Tony and I visited Alhambra, Granada in 2011. The Alhambra is a must see for anyone who loves history, architecture, gardens and good food…in the beautiful city of Granada.
Getting there: the train network throughout Spain has been greatly modernised in recent years. Of course the other option is a tour group or via a private vehicle. If visiting Alhambra and other World Heritage sites in Spain it might be advisable to book tickets online well ahead of your visit. We did meet up with some people who left that too late and they were unable to visit Alhambra when they were in Granada – one of the main reasons for their visit so extremely disappointing. Also be aware that the peak season can be very crowded. We visited in September in the early morning – it was so beautiful and not too crowded. Not sure if that has changed since 2011?
Here is a VERY brief summary of historic information from the Net (Wikipedia)
A UNESCO World Heritage site:
Originally built as a small fortress in 889 AD on Roman fortifications – largely ignored until the mid 13th Century when it was rebuilt as a palace with garden walls – photographs show the distinct Islamic architecture of the time. It was converted into a Royal Palace in 1333 by the Sultan of Granada.
“After the conclusion of the Christian Reconquista in 1492, the site became the Royal Court of Ferdinand and Isabella (where Christopher Columbus received royal endorsement for his expedition), and the palaces were partially altered in the Renaissance style.”
And some more from Lonely Planet –
“The Alhambra is Granada’s – and Europe’s – love letter to Moorish culture, a place where fountains trickle, leaves rustle, and ancient spirits seem to mysteriously linger. Part palace, part fort, part World Heritage site, part lesson in medieval architecture.”
This blog post was inspired by our Spanish cooking over the last few days. We’ve tried quite a few Paella recipes and this one is our favourite. More recipes will be posted here soon + list of our collection of Spanish cookbooks.
“Cook with Confidence – Tapas” (Parragon Books 2015)….$13 from a Canberra post office
The side vegetable dish to accompany the Sirloin steak above is:
BABY LEEK & ASPARAGUS SALAD:
Ingredients: 3 eggs; 450 g baby leeks; 225 g asparagus spears, trimmed; 150 ml mayonnaise; 2 tbsp sherry vinegar; 1 garlic cloves (crushed); S&P; 2 tbsp capers
Method: Summarised – hard boil eggs; Slice leeks & asparagus into 9 cm lengths; Steam or boil until just tender – drain & rinse under cold running water; drain again; add vinegar & garlic to mayonnaise + S&P; toss dressing & veg together & chill for at least 1 hr; just before serving put eggs & capers on top.
From “A Passion for Tapas” Parragon Books
Another favourite dish which is quite easy:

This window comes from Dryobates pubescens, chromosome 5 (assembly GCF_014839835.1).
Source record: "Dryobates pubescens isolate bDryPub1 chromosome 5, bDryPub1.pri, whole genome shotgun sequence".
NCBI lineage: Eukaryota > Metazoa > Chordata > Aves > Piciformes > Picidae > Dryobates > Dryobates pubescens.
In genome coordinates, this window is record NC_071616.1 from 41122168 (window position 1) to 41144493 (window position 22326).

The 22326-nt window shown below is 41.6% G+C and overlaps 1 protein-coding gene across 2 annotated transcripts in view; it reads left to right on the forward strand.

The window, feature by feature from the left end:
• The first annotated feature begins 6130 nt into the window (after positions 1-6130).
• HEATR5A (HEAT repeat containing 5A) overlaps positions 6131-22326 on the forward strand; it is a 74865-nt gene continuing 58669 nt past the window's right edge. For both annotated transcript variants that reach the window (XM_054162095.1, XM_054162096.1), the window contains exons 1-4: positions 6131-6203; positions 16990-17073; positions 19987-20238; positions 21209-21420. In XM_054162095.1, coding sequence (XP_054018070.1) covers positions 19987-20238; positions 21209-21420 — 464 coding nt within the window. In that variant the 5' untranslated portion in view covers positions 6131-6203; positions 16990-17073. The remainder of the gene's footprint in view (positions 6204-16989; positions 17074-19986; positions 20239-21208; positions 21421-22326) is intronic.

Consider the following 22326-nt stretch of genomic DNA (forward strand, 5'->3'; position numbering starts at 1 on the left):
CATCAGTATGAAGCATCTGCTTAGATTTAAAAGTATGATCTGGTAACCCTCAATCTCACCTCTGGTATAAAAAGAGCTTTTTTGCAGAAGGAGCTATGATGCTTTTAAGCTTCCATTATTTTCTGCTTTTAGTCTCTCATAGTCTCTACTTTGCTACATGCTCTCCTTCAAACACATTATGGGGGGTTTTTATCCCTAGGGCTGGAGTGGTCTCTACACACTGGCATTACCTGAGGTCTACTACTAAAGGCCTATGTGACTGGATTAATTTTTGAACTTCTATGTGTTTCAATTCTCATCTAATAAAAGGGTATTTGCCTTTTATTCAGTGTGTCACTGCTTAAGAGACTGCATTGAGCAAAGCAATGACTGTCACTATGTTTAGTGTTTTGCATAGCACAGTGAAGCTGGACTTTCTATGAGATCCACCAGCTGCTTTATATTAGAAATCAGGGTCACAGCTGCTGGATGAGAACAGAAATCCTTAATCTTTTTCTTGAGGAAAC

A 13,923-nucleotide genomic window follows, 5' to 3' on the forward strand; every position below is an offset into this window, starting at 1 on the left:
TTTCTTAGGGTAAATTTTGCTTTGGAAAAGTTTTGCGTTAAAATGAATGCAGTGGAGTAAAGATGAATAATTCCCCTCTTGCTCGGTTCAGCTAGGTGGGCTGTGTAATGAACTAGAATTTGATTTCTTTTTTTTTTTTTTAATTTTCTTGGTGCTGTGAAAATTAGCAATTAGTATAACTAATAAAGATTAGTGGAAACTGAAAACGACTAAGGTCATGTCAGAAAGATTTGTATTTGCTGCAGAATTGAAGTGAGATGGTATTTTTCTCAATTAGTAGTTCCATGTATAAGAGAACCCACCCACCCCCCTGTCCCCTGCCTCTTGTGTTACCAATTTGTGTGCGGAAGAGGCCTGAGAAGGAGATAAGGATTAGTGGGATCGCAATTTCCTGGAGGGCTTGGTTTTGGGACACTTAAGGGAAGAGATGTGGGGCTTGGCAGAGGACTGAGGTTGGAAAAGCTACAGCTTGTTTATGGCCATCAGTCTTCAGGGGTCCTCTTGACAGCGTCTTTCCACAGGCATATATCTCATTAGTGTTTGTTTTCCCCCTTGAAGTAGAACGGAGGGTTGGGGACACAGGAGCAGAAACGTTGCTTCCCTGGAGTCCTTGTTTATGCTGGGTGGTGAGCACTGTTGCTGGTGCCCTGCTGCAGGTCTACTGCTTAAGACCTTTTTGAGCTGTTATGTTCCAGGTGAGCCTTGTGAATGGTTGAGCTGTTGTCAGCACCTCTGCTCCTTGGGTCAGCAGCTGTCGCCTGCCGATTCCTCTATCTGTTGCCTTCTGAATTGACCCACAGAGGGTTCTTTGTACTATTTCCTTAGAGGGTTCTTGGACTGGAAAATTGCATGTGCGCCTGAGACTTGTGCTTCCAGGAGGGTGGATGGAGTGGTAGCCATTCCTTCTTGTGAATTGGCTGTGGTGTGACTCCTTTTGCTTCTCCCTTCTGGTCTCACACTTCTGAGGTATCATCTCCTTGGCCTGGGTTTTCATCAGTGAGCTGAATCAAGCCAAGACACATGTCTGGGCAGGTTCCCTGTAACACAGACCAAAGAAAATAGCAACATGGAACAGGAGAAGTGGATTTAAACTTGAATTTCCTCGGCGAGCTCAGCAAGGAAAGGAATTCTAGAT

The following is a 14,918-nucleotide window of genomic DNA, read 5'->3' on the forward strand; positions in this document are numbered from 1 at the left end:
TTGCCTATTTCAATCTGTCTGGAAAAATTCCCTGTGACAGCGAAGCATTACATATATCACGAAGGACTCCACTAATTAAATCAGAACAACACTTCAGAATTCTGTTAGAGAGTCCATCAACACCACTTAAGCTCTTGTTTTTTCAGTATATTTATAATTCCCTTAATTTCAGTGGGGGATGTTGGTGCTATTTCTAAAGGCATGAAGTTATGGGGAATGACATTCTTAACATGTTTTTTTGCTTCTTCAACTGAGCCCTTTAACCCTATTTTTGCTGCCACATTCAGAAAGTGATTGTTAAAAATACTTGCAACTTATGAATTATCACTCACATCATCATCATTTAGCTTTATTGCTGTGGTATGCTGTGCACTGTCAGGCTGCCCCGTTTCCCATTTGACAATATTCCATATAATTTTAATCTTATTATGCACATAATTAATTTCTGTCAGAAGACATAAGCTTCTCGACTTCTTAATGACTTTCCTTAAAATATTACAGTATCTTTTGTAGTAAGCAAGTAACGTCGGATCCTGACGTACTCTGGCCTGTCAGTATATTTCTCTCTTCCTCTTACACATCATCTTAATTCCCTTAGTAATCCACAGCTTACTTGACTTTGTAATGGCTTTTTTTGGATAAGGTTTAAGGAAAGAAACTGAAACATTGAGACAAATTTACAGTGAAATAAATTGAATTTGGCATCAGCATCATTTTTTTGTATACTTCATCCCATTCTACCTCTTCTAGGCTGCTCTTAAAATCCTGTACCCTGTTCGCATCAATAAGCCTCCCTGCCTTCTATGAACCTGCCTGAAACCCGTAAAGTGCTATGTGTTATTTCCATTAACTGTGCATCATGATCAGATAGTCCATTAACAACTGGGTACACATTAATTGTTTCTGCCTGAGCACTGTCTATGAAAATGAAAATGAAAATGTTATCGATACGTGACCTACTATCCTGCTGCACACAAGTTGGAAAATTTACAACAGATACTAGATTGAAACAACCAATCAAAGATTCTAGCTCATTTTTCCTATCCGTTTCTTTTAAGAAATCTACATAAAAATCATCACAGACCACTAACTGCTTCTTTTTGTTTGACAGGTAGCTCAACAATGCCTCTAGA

Steamed Mussels with Spicy Broth (from Neil Perry’s Good Food cookbook) – P108 – Serves 4
1.5 kg mussels, scrubbed and de-bearded; extra virgin olive oil; 1 red onion; 4 garlic cloves; 1 teas chilli flakes; 2 tbsp baby capers (rinsed); 1/2 bunch flat leaf parsley roughly chopped; 150 ml dry white wine; 3 tbsp unsalted butter; freshly ground pepper; juice of 1 lemon.
Heat a little oil in a large saucepan with a tight fitting lid. Add the onion, garlic and chilli flakes and sauté for about 5 min. Add mussels, capers, parsley and wine, then cover and cook until the mussels open, discarding any that don’t. Add the butter and stir to combine with the pepper and lemon juice. Check the seasoning and serve with toasted bread.
Like Paella, it works well with other Tapas dishes. We love the simplicity of this dish. The butter at the end enriches the sauce, but if you don’t like it by all means leave it out, it will still be yum. To give the dish more substance, add some cooked pasta just before serving…so an Italian influence but it does work well with Spanish dishes and quicker than Paella when days are busy.
Where to after Granada?:
We travelled onto Seville –
(Lonely Planet has just ranked it No 1 city in the world to visit with our home town, Canberra coming in 3rd!)…
the journey between Granada and Seville is approximately 3 hours by train; 2.5 hours to drive. We had a few days in beautiful Seville (would like to return!) and then travelled onto Cordoba – a quick 45 min rail journey so possible to do as a day trip from Seville. The highlight in Cordoba is the Moorish architecture – named after the Moors, North African people who conquered the Iberian Peninsula and many islands in the Western Mediterranean beginning in the 700s.
One of the most famous examples of Moorish architecture, the Mezquita or Grand Mosque of Cordoba, is today the region’s Catholic cathedral.
More on Seville and Cordoba in a future post.
Map below is from one of our Cookbooks/Travel Guides – Lonely Planet’s “From the Source – Spain”. Lots of good restaurants and food related experiences around Seville so we would like to return!